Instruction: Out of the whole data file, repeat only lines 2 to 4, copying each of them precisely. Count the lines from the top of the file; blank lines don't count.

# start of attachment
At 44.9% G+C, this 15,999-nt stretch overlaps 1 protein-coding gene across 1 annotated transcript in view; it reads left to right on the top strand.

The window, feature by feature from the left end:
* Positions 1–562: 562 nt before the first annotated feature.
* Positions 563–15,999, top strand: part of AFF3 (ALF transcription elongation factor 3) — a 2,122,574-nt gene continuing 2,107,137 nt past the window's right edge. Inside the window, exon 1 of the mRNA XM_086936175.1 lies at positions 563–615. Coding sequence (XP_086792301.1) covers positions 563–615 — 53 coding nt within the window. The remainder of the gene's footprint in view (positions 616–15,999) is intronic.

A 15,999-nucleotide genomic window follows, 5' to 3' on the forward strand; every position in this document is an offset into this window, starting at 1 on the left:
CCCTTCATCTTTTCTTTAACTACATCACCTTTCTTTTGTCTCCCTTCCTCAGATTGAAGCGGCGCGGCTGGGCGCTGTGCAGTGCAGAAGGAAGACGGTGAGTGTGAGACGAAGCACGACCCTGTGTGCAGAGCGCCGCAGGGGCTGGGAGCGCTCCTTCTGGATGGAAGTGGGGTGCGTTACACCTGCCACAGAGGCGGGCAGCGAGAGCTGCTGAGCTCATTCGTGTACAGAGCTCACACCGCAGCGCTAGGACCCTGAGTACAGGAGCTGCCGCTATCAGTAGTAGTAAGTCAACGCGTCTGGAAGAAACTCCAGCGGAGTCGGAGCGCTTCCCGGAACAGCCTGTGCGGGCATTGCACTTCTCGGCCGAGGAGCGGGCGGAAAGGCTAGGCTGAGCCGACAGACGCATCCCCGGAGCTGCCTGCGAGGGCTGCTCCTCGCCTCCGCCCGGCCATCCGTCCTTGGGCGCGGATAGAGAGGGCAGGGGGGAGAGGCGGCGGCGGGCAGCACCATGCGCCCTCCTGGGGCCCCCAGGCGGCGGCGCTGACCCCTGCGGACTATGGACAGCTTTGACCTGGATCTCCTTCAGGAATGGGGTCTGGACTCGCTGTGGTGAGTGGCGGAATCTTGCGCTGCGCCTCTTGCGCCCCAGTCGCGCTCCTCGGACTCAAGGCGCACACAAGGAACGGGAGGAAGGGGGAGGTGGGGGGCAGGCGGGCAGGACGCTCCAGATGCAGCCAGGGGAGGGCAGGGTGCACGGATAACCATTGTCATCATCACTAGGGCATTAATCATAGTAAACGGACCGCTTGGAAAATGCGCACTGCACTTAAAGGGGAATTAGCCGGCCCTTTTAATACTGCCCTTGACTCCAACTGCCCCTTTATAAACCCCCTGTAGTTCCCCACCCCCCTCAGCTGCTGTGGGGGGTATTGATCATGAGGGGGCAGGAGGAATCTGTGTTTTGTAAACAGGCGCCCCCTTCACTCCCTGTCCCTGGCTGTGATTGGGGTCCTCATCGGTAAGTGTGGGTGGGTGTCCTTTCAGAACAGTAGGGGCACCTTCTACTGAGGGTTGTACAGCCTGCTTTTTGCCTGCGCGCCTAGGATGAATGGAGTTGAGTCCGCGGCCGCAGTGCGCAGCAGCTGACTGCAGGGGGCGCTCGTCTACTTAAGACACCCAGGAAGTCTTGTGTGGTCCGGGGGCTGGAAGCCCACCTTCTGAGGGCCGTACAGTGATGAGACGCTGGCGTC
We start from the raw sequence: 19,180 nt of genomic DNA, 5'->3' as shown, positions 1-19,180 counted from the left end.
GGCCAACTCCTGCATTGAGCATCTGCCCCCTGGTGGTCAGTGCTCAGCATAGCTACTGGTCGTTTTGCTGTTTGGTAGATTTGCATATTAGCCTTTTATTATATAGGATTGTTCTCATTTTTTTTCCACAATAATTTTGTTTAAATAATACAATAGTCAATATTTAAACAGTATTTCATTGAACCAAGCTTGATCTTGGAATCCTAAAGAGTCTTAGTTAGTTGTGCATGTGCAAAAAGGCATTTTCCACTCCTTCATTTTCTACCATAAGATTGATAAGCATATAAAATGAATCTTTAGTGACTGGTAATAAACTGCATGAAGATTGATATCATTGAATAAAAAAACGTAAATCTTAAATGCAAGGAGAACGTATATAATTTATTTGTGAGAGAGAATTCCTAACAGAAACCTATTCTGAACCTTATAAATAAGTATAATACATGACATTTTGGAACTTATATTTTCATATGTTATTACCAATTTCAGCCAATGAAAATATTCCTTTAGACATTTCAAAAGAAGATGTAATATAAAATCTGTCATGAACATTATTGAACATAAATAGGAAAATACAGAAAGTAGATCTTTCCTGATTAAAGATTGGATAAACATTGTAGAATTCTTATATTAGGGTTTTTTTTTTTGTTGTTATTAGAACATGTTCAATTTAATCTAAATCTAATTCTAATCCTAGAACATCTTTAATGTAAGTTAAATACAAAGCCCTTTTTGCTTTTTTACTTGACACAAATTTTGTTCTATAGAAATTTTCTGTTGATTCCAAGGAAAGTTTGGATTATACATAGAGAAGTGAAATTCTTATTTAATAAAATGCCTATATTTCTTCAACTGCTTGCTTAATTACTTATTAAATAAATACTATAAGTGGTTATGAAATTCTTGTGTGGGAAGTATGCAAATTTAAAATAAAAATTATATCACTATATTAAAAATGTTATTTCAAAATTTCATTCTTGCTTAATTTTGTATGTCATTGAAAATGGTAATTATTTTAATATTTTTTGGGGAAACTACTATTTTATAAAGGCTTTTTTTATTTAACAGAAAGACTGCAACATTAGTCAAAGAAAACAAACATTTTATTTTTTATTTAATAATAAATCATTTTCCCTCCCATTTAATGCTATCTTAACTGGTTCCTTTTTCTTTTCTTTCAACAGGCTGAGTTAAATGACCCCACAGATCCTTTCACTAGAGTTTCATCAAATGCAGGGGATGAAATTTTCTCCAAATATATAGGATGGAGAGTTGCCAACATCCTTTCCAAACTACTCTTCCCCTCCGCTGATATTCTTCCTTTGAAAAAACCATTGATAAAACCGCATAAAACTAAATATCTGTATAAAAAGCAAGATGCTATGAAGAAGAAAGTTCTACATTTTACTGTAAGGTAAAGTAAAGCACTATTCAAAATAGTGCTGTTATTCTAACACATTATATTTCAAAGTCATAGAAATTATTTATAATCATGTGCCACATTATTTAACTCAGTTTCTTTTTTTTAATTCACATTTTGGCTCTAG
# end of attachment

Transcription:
The window, feature by feature from the left end:
* Positions 1–562: 562 nt before the first annotated feature.
* Positions 563–15,999, top strand: part of AFF3 (ALF transcription elongation factor 3) — a 2,122,574-nt gene continuing 2,107,137 nt past the window's right edge. Inside the window, exon 1 of the mRNA XM_086936175.1 lies at positions 563–615. Coding sequence (XP_086792301.1) covers positions 563–615 — 53 coding nt within the window. The remainder of the gene's footprint in view (positions 616–15,999) is intronic.